MEXICO CITY (Reuters) - Mexican tycoon Carlos Slim’s fixed line phone giant Telmex does not aim to enter the television market via a planned auction of two new nationwide channels, a newspaper reported on Saturday.
Slim’s efforts to find a way into the TV market in Mexico have so far been blocked by the government, which fears he will use his financial clout to stifle competition.
However, the 72-year-old billionaire still hopes to break the deadlock.
On Wednesday, Mexico’s telecoms watchdog Cofetel approved a plan to auction two new TV channels.
Still, Mexican daily Excelsior reported Telmex Chief Executive Officer Hector Slim Seade as saying that this way into the market was not in Telmex’s interests.
“Basically our interest is that they let Telmex carry video,” the newspaper quoted Slim Seade as saying.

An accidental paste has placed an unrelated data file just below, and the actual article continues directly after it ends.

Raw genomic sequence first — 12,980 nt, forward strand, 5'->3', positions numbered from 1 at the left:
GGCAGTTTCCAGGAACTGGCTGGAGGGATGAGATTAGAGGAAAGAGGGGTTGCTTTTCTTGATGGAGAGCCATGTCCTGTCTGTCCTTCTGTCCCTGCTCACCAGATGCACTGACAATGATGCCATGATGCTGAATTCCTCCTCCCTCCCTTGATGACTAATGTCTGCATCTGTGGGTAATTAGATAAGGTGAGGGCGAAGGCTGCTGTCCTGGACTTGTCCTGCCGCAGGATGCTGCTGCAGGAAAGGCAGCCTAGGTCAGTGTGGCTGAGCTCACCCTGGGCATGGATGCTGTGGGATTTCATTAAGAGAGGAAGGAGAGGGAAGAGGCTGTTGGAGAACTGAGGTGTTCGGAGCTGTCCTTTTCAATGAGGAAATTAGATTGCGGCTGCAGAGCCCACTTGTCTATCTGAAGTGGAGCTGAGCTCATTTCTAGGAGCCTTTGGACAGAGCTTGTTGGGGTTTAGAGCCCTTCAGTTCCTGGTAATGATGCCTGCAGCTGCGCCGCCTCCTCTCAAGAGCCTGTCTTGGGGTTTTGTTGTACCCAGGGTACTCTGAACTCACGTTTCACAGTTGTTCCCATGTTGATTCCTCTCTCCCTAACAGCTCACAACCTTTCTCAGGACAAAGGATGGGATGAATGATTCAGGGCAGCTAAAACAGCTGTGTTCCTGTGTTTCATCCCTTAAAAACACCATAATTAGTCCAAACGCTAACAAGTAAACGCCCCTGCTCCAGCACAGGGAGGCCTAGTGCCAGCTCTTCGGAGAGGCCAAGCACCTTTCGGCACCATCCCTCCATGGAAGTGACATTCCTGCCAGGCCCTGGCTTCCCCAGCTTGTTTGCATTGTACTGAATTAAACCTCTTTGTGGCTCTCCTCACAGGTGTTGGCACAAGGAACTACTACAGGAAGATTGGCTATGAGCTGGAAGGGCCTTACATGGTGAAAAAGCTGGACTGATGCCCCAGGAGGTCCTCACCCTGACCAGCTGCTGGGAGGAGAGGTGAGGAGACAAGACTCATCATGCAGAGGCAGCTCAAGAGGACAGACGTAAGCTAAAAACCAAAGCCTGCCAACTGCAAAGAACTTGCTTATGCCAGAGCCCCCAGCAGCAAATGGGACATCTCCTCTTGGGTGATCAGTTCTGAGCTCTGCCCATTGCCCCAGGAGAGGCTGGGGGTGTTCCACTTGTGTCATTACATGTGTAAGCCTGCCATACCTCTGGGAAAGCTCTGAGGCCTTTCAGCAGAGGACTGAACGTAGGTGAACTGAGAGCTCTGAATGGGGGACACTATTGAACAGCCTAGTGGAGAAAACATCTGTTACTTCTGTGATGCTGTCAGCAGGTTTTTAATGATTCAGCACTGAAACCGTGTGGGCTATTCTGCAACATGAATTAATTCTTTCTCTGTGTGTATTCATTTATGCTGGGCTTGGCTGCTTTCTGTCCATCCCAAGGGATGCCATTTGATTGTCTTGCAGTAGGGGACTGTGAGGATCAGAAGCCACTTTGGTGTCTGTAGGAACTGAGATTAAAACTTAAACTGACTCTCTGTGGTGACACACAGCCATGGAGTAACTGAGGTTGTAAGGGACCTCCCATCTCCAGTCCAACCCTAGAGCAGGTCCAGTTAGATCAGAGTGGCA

No date has yet been set for the television auction, which could challenge the dominance of industry giants Televisa (TLVACPO.MX) and TV Azteca (AZTECACPO.MX). Between them, the two have about 95 percent of Mexico’s broadcast television market.
Last year the government rejected Telmex’s bid to offer pay TV on the basis it had not yet met the regulatory requirements for a concession, but Slim Seade said the company had done so.
Slim, the world’s richest man, is already a dominant force in the pay television market elsewhere in Latin America. His companies control around 70 percent of the mobile phone market in Mexico and about 80 percent of the fixed line business.
Reporting By Dave Graham; Editing by Doina Chiacu